“Sister, can you turn off the microphone?” asks a carpet seller in Istanbul’s old town before commenting on the economic situation. Who should help the little man when he’s locked up, he adds apologetically, when even the prominent intellectuals aren’t released anymore.

“If I were to say, for example, that Germany is to blame for our economic misery, then that would be fine – I could say that into the microphone.” Complaining about the crushing inflation and criticizing the economic policy of the Turkish government is too risky .

His money is no longer enough, says the man who works in a carpet shop. Official inflation in Turkey is now 73.5 percent, the highest since 1998. Independent experts and the opposition accuse the government of embellishing this shocking figure. Enag, a group of independent economists, put the inflation rate at 160 percent.

Soaring energy prices and the Ukraine war are fueling inflation around the world, but Turkey’s home-grown problems are compounding it. According to mainstream economics, a country should raise interest rates to make money tighter as a way to combat inflation, but President Recep Tayyip Erdogan disagrees.

On his orders, the Turkish central bank has cut interest rates several times, accelerating inflation and the depreciation of the lira. The Turkish national currency has lost half of its value against the euro since the beginning of last year. Nevertheless, Erdogan wants to lower interest rates further.

For ordinary people, it’s about more than economic theory. An early retiree who has to get by on the equivalent of 150 euros a month lists his expenses: rent, water, electricity – “I can hardly buy anything to eat anymore”. The price of a loaf of bread has doubled in a year. According to a UN estimate, 15 million Turks do not have enough to eat.

The crisis is particularly acute at weekly markets like Sali Pazari in Istanbul’s Kadikoy district, where low-income people buy their groceries, clothes and household items, while wealthy Turks shop in malls and supermarkets like Germans.

Hundreds of stalls set up in an underground car park in Kadikoy every Tuesday, selling everything from tomatoes and cheese to underwear and children’s clothing at a fraction of retail prices. Even there, buyers are now turning every lira three times over, the dealers report.

Petrol, electricity and gas are also becoming more and more expensive. The rise in prices has accelerated so much that the relief provided by a 50 percent increase in the minimum wage last December has already fizzled out. Millions of Turkish workers depend on the 4,253 lira of the current net minimum wage. In December the sum was still worth 345 euros, today it is still 234 euros.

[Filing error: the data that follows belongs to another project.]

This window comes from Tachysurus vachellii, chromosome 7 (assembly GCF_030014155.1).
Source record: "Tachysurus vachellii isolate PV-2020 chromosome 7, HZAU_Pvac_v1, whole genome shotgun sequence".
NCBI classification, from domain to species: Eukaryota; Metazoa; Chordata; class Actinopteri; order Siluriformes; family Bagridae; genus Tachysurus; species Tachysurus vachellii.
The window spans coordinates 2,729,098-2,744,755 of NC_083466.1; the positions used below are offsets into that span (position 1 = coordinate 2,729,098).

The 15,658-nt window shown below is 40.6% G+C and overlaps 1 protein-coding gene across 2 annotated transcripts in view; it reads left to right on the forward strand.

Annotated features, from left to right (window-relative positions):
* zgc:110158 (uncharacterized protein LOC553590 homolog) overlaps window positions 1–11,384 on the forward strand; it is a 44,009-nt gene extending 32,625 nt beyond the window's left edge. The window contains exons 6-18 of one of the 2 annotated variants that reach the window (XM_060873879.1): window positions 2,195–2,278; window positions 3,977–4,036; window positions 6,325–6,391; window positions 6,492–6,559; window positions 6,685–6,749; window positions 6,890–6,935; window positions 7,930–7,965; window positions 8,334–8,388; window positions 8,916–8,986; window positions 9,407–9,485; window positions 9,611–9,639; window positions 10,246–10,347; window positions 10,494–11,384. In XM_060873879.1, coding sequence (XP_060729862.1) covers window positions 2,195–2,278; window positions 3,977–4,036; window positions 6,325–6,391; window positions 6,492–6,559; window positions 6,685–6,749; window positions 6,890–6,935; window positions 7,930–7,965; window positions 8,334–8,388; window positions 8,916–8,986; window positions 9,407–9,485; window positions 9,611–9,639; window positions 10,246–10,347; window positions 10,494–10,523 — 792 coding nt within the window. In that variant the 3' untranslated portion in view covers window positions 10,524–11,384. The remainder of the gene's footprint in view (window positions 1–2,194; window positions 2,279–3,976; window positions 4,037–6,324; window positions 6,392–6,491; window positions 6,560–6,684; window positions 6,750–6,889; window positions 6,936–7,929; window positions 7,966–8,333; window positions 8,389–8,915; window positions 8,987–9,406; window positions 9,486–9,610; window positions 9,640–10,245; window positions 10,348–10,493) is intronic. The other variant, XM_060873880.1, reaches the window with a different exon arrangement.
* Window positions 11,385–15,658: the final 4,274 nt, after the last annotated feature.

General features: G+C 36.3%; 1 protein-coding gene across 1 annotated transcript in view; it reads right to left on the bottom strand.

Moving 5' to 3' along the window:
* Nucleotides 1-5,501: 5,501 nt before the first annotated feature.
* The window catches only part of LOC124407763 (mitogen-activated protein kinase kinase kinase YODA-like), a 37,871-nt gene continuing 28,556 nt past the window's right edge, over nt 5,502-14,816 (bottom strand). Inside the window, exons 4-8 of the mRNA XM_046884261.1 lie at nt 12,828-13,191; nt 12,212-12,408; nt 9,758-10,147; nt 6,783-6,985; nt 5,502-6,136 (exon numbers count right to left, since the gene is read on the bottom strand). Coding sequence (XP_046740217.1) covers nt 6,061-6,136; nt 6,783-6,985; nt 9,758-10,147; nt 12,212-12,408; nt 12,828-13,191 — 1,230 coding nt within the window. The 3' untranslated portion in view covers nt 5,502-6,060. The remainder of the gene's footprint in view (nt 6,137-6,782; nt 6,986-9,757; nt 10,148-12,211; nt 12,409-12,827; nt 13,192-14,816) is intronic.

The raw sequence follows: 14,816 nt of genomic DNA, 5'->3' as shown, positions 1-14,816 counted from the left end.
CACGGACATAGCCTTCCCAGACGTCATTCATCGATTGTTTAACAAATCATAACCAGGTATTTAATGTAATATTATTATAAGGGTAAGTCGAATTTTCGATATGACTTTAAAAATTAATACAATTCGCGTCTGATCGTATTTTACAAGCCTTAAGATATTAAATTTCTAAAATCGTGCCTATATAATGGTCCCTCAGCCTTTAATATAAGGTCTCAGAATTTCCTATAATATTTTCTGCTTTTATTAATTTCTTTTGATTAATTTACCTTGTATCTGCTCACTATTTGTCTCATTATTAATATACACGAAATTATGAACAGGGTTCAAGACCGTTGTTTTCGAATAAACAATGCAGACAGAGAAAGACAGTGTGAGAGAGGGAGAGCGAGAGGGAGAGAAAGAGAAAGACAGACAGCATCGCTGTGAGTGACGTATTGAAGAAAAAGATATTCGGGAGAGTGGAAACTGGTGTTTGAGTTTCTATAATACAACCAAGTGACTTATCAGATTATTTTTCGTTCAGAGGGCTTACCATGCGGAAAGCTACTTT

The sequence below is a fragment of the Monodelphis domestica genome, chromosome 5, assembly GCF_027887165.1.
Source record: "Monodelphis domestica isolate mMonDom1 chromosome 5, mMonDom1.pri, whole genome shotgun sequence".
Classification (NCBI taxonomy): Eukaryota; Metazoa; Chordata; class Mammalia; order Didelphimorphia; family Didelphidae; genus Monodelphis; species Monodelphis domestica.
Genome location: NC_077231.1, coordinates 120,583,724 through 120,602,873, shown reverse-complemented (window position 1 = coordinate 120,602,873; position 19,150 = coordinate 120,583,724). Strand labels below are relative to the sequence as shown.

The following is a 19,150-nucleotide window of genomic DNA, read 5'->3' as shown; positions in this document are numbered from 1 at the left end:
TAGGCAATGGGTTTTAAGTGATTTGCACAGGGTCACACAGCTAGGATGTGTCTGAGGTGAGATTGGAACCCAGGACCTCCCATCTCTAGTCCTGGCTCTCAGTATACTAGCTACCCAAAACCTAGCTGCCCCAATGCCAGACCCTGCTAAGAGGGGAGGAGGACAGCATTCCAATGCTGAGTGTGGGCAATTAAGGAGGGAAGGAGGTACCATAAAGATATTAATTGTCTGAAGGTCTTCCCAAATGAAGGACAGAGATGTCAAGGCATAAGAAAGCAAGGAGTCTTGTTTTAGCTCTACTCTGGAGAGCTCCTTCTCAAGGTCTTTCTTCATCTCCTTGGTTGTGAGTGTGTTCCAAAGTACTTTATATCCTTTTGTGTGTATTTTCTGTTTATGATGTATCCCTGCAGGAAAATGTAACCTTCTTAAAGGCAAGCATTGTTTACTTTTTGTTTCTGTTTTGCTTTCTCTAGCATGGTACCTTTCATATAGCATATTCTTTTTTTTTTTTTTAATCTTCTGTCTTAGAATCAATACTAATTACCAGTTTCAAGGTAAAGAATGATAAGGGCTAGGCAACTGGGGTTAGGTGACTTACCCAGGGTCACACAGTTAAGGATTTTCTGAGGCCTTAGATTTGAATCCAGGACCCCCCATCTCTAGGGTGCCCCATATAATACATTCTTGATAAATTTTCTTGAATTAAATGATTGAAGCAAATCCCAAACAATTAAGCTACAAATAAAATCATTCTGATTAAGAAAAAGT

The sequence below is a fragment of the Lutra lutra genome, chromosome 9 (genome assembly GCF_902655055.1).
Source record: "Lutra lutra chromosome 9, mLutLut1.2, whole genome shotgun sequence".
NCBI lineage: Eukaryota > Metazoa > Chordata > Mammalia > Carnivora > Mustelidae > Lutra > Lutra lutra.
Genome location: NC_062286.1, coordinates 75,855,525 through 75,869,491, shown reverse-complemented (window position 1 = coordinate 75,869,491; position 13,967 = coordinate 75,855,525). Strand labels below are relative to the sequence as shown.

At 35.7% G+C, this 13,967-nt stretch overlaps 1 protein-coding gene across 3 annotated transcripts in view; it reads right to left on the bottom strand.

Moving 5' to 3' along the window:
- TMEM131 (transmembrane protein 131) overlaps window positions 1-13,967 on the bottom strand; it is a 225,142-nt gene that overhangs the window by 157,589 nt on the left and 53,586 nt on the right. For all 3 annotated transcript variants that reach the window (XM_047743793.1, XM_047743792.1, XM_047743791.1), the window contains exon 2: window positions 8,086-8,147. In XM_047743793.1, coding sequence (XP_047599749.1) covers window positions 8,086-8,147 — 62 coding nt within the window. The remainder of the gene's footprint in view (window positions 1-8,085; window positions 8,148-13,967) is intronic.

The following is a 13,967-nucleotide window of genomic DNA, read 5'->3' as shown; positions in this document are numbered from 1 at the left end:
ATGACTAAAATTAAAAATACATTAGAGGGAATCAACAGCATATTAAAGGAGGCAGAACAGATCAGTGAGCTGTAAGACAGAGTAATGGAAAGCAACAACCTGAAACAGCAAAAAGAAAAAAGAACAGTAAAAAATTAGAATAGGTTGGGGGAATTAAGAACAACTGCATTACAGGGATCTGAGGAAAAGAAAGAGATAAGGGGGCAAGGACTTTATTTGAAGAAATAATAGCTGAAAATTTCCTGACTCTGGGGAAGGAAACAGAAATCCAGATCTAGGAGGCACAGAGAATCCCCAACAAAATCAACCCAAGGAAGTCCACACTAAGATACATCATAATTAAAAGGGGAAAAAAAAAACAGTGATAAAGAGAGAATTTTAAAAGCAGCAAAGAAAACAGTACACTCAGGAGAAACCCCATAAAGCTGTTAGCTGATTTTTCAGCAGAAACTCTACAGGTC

There is often not enough money even for small pleasures. Cheese toast is one of the most popular Turkish snacks. Kasarli Tost can be found in small shops and kiosks on every street corner. Because many Turks can no longer afford the cheese, the cheese toast is now offered in some places without cheese: it consists only of toast, ketchup and a piece of paprika.

Despite the crisis, citizens are not rebelling against the government because many are afraid of going to jail for making critical statements. A journalist, whose anti-government street surveys get millions of clicks on the Internet, reports on more than a hundred criminal cases against himself and citizens interviewed.

Anonymous surveys give an idea of ​​how difficult everyday life has become for many. Accordingly, only three percent of Turks can live comfortably with their income. Two-thirds of those surveyed have great difficulty getting by with their money until the end of the month; the others make it through, often with the help of relatives. Others continue to charge their credit cards or add more credit cards to pay their bills or to pay off debts with other card providers.

Meanwhile, Erdogan’s government is vacillating between whitewashing and emergency measures. The President claimed a few days ago that Turkey has no problem at all with inflation. The only problem is the rising cost of living, Erdogan said. What the difference should be for the consumer, he kept to himself. Shortly thereafter, the government imposed a cap on rents, which can only be increased by 25 percent between now and next year.